in read-write locks, why do we need read locks since processes can read a file at the same time? Would only a write lock suffice? Thanks.

  • 1
    If a resource can be read and written atomically, then no locks are needed. But most resources do not offer atomic access, neither reading nor writing. A single logical update may require multiple physical writes, and it is this disparity that creates the need for coordination between readers & writers. See also en.wikipedia.org/wiki/Linearizability.
    – Erik Eidt
    Commented Nov 29, 2020 at 17:30
  • What do you understand about the semantics of read-write locks? Can you think of anything they prevent that your scheme wouldn't?
    – Useless
    Commented Nov 30, 2020 at 10:27
  • Some of the answers here may also be helpful.
    – Leponzo
    Commented May 19, 2021 at 2:27

5 Answers 5


A read lock allows multiple concurrent readers of some data, but it prevents readers from accessing the data while a writer is in the middle of changing it. That ensures that a reader will never see a partial update (a state where the writer has updated some parts of the data but not all of them. This state is usually inconsistent).

A writers lock alone is not sufficient, because reading and writing typically happen in different sections of code (different functions). A typical arrangement would be

class Resource
    acquire read lock;
    create a local copy of the resource's data;
    release read lock;
    return local copy;
  write(new data)
    acquire write lock;
    modify resource's data
    release write lock;

Thew read and write locks coordinate to allow either multiple readers or a single writer access to the resource, but never multiple writers or both a writer and a reader at the same time.

If you only use write locks, then the effect is the same as using simple exclusive-access locks and only a single thread can either read or write the resource.

  • 1
    Thanks. Then doesn't a writer lock alone achieve that?
    – Tim
    Commented Nov 29, 2020 at 11:43
  • @Tim, see my update Commented Nov 29, 2020 at 11:57
  • @Tim In the phrase "FOO lock", FOO refers to the one who listens to a lock. In other words, only writers would listen to (and halt because of) a writer lock. That doesn't solve the issue of making readers hald when a write is in progress. I concede that it is confusing since the listeners are often also the ones who close/open the lock themselves; but the above referenced issue has a different listener (reader) and closer/opener (writer), so the distinction becomes importent.
    – Flater
    Commented Aug 1, 2022 at 14:36

An update lock is an exclusive lock, that is, only one lock can be held at a time. It is used to prevent concurrent updates.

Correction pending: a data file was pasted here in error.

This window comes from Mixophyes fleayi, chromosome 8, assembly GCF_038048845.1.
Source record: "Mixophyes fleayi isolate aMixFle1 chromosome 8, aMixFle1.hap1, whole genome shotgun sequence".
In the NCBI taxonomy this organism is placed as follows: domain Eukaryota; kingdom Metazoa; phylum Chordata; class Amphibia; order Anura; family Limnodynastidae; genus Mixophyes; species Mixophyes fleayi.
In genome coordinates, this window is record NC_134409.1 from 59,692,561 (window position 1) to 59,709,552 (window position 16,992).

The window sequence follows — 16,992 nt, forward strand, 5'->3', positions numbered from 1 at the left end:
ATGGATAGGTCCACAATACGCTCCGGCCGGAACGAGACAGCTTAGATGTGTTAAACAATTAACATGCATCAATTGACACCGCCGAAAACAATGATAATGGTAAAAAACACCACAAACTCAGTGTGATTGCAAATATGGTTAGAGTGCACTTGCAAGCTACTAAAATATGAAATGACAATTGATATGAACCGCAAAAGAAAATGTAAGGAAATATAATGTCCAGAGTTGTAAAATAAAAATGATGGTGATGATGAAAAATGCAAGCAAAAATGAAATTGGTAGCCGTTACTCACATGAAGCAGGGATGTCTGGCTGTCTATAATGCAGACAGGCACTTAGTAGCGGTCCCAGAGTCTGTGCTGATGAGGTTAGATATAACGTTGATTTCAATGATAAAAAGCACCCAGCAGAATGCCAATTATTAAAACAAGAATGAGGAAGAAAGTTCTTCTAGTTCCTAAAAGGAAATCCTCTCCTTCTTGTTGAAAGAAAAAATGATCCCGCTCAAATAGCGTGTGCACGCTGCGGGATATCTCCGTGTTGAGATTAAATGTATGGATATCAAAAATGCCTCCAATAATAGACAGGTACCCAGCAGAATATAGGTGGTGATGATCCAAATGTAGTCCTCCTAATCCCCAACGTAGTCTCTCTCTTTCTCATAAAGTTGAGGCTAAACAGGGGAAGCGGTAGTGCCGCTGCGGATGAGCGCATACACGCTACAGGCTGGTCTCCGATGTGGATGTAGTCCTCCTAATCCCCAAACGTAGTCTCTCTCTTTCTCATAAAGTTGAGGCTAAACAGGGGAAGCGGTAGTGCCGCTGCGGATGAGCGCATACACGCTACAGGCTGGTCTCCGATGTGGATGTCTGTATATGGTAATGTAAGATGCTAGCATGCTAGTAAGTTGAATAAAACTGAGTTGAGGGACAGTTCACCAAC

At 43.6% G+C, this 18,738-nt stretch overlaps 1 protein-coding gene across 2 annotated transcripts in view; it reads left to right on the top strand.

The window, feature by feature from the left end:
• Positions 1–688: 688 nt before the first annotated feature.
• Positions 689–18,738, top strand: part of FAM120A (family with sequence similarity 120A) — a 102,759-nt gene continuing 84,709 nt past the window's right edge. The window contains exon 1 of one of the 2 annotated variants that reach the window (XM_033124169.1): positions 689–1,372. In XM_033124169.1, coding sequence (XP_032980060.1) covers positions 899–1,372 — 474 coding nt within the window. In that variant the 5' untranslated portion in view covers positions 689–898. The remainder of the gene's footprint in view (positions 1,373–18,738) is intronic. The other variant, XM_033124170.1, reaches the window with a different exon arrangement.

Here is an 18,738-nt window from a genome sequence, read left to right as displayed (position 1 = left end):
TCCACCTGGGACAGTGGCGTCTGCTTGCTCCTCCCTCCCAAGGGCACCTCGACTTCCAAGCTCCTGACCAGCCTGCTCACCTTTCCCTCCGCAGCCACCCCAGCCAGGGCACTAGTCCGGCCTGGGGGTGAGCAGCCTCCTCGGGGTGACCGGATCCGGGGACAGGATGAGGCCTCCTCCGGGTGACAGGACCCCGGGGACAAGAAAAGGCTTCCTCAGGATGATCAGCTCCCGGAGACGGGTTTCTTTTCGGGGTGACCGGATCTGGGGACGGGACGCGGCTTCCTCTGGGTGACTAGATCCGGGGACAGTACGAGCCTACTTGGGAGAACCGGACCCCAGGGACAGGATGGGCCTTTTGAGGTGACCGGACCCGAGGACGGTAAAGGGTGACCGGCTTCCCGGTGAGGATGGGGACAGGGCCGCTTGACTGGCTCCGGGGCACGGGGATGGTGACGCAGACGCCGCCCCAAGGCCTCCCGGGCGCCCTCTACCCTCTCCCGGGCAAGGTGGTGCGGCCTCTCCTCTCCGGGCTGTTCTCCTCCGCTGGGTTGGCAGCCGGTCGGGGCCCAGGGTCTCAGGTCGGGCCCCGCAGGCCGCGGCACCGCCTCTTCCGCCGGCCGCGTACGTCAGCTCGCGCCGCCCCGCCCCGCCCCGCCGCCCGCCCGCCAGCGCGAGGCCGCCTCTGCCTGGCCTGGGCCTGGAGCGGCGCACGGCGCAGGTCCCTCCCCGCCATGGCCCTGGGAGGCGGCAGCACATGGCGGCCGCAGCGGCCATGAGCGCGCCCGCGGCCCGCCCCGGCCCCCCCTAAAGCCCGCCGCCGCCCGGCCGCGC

A read lock is a shared lock, multiple readers can held a read lock simultaneously. A read lock conflicts when some other threads takes an update lock. The purpose of read lock is to block updates while the read lock is being held and to block reading data that is in the middle of an update, in other words, while a read lock is held the data cannot be modified.

If your system doesn't have shared/read lock mechanism, it's possible to prevent updates while reading the data using by taking update lock instead. However, an exclusive lock is too broad, it comes at the cost of significantly reduced read concurrency, as it means only one reader can read simultaneously.

  • 1
    TL;DR: fast reads
    – Basilevs
    Commented Nov 30, 2020 at 9:39

Presuming a write cannot be done atomically:

Only one thread at a time can safely write data without corruption.

No reads can happen during a write without getting corrupt data.

Multiple reads can safely run concurrently as long as the data does not change.


Only one thread at a time can hold the write lock.

When a thread is holding the write lock, no read locks can be obtained.

When one or more threads are holding read locks, the write lock cannot be obtained.

Multiple reads can run concurrently without blocking, increasing throughput if your use case is read-heavy.


A read-lock is "a lock you set when you read", instead of "a lock to prevent others from reading". The confusion here is mostly triggered by your understanding of the terminology. Mostly your understanding is correct: All the troubles in multi-process/multi-thread are caused by writing.

If no writing occurs in the whole procedure, no matter how many people are reading the file at the same time, as long as they keep a separate read pointer, we'll be fine.

But when you are trying to write, how do you know if there's anyone reading the content? You have no way of knowing it! That's why we have a read-lock, a lock that is set when someone is reading the content, so that when someone is trying to write, they'll know that it's not an appropriate timing to write.


If I modify a file right now, and you could read it while I modify it, you’d get an unpredictable mix of old and new data, and things would go wrong. Same if you were reading data and I started modifying it.

A write lock means: I cannot get the write lock as long as someone else holds a write or read lock (because me starting to write would interfere both with a read or writer). And it prevents others from getting a read or write lock.

A read lock means: I cannot get the read lock as long as someone else holds a write lock (because I shouldn’t read while someone else is writing). And it prevents others from getting a write lock while I’m reading. But any number of people can get read locks and read simultaneously without problems.

Note that this doesn’t solve all problems. If I read a file into memory, and one microsecond later you modify the file, then what I have in memory doesn’t reflect the contents of the file anymore. This could cause all kinds of problems on a higher level (but not on the lower level where we prevent reading an inconsistent file).

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